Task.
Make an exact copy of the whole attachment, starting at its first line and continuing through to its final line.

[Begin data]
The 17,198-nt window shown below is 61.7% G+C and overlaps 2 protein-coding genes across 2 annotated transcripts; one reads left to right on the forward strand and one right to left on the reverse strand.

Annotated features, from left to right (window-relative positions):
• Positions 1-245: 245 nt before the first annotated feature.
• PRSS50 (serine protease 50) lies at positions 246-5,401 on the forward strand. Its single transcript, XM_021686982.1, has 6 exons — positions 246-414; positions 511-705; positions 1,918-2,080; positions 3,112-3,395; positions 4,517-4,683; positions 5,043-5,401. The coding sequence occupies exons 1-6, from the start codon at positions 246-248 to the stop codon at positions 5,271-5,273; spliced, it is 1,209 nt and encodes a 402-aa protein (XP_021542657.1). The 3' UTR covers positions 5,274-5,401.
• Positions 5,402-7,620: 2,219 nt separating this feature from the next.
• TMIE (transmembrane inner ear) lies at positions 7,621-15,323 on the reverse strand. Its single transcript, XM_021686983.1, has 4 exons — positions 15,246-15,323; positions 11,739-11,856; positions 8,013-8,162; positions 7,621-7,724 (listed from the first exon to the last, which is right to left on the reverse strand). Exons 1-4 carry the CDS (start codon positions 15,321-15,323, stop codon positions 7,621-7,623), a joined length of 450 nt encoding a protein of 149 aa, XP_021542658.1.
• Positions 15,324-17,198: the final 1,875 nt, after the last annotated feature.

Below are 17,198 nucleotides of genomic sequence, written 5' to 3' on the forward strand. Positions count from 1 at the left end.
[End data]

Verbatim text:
The 17,198-nt window shown below is 61.7% G+C and overlaps 2 protein-coding genes across 2 annotated transcripts; one reads left to right on the forward strand and one right to left on the reverse strand.

Annotated features, from left to right (window-relative positions):
• Positions 1-245: 245 nt before the first annotated feature.
• PRSS50 (serine protease 50) lies at positions 246-5,401 on the forward strand. Its single transcript, XM_021686982.1, has 6 exons — positions 246-414; positions 511-705; positions 1,918-2,080; positions 3,112-3,395; positions 4,517-4,683; positions 5,043-5,401. The coding sequence occupies exons 1-6, from the start codon at positions 246-248 to the stop codon at positions 5,271-5,273; spliced, it is 1,209 nt and encodes a 402-aa protein (XP_021542657.1). The 3' UTR covers positions 5,274-5,401.
• Positions 5,402-7,620: 2,219 nt separating this feature from the next.
• TMIE (transmembrane inner ear) lies at positions 7,621-15,323 on the reverse strand. Its single transcript, XM_021686983.1, has 4 exons — positions 15,246-15,323; positions 11,739-11,856; positions 8,013-8,162; positions 7,621-7,724 (listed from the first exon to the last, which is right to left on the reverse strand). Exons 1-4 carry the CDS (start codon positions 15,321-15,323, stop codon positions 7,621-7,623), a joined length of 450 nt encoding a protein of 149 aa, XP_021542658.1.
• Positions 15,324-17,198: the final 1,875 nt, after the last annotated feature.

Below are 17,198 nucleotides of genomic sequence, written 5' to 3' on the forward strand. Positions count from 1 at the left end.